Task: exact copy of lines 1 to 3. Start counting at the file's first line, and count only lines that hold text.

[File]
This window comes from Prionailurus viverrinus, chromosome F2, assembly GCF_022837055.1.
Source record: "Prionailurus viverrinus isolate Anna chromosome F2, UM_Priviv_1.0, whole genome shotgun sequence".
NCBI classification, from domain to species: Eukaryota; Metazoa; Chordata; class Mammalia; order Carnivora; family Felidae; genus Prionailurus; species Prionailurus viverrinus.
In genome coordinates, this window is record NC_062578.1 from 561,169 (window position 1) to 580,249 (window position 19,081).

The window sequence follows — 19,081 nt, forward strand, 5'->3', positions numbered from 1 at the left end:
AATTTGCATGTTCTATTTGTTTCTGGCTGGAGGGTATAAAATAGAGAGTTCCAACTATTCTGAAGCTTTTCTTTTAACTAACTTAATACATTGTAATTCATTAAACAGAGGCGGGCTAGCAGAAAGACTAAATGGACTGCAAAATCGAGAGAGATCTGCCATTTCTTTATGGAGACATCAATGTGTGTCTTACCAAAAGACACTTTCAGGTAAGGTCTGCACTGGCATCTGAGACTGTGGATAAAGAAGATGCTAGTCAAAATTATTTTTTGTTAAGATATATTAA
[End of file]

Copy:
This window comes from Prionailurus viverrinus, chromosome F2, assembly GCF_022837055.1.
Source record: "Prionailurus viverrinus isolate Anna chromosome F2, UM_Priviv_1.0, whole genome shotgun sequence".
NCBI classification, from domain to species: Eukaryota; Metazoa; Chordata; class Mammalia; order Carnivora; family Felidae; genus Prionailurus; species Prionailurus viverrinus.